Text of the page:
Tuesday, 31 May 2016

Stumbling upon the sources of story

I love to walk, and lots of ideas for new stories and snippets for stories I am working on come to me when I am out and about. This is not unusual. Many, many writers find that walking has this effect.

Recently I had the reverse experience.
While out walking, I stumbled across this dark thicket of tree ferns.

The track I was walking on is called the Lynch Stream track and it runs from the ridge of a hill on the East coast of the Coromandel (near Sailor’s Grave) down, down, down to Otara Bay. All the way you are crossing and re-crossing the Lynch Stream, which is great fun, then about halfway down you come to these ferns.
Now I have walked this track several times, but this time I pulled up short and thought ‘Ah-ha. Of course!’

You see, in my children’s novel, The Bold Ship Phenomenal, my protagonist (Malachi – the hero of the story) hides in a dark thicket just like this in Chapter 32, when he’s running away from some baddies (called the Jarrods).

Malachi leapt, dodged, scaled, sidestepped, burrowed and crashed. Vines whipped his shins and roots trapped his toes. Twice he stumbled, the second time jarring his right wrist so badly that he cried out with pain. Yet he couldn’t shake off the Jarrods, and the sound of their crashing and swearing followed him, like a bad-natured echo, through the bush.

He was almost too tired to carry on when he spotted another path. Gratefully, he took it, following its narrow passage until he reached a thick stand of ponga.

The tree ferns’ inky trunks made a pool of darker shadow within the dim undergrowth. Malachi veered off into them, heading for the gloomy heart of the stand where the shadows looked almost black. But when he reached it, he found the blackness wasn’t shadows, it was a cave.

The cave was tucked under a low hillock and had a wide shallow mouth. Dead ponga logs and fronds were piled around it. Almost, thought Malachi, as if someone had tried to disguise the entrance. He dropped to his knees and crawled inside, inching into the darkness until he was sure he couldn’t be seen from outside.

Although I didn’t realise it when I wrote it, this must be where my fictional stand of tree ferns came from.
I had a similar experience a couple of weeks’ later when reading one of my own childhood favourites – The Borrowers, by Mary Norton – to my son.

For those of you who don’t know the story, the Borrowers are a race of tiny people who live in the floors, walls, crooks and crannies of houses, and make their living by ‘borrowing’ from the houses’ larger occupants.

Naturally, they have to remain hidden, and the family of Borrowers that the story is about (the Clocks) have the main entrance to their under-floor home concealed under a large grandfather clock.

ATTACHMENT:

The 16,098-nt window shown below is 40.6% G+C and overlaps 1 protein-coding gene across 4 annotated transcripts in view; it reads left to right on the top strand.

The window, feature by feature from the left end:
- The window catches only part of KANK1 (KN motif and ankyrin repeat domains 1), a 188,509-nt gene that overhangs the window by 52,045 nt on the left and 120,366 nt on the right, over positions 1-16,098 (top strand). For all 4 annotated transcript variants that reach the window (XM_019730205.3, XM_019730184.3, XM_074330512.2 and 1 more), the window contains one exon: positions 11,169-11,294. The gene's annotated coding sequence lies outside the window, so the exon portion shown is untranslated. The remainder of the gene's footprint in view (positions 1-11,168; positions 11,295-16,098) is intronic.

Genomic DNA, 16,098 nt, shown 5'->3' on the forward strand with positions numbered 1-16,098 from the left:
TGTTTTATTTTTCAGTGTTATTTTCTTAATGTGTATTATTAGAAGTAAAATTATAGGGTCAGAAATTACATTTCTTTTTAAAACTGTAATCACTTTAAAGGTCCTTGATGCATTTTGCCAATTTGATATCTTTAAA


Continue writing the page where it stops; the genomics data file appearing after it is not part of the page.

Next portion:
When I read the story to my son, I had another ‘Ah-ha’ moment.
In my other children’s novel, Ella and Ob, I also have a clock, and as soon as I re-read about the Borrower’s clock, I realised I had ‘borrowed’ it for my own story.
Here’s Jenny Cooper’s fabulous picture of my clock on the cover of the book.
And here it is being walked into (by a ghost) in Chapter One.

But this was no ordinary bump. This was the kind of bump that, if you were awake and alone in the house, would make you jump, and yell, “Who’s there?” Bella had been asleep, but this bump made her sit bolt upright in her bed, and stare around the dark room. Because this bump sounded like someone had walked into the grandmother clock.

            Bella’s father had shifted the clock from the lounge that morning, as he could no longer bear to be reminded of time passing. It now stood in the hall outside Bella’s bedroom door.

            There was another bump and this time Bella jumped right out of bed. “Who’s there?’ she whispered into the darkness.


            Then, bump.

            The clock’s springs pinged and its pendulums knocked softly against its wooden sides. Bella grabbed her torch and tiptoed towards her bedroom door. She eased it open.

            “Curses,” grumbled a quiet voice. “Who put that there?”

            Bella peered through the crack she had made, but all she could see was the stretched and skewed shadows that always accumulated in the hall at night. 

            “I mean to say, what a stupid place to put a clock!” the voice continued. “Now I’ve gone and messed up my feathers.”

That’s how stories work (at least for me). Little bits and pieces – from places you’ve been, things you’ve read, things you’ve heard about or thought about or seen – join together in your head until you have a spark of a story. At first it’s usually just a tiny spark, but once it’s ignited other bits join it, and it gets bigger and bigger until it’s ready to be written.               
And all this often happens while you’re out walking!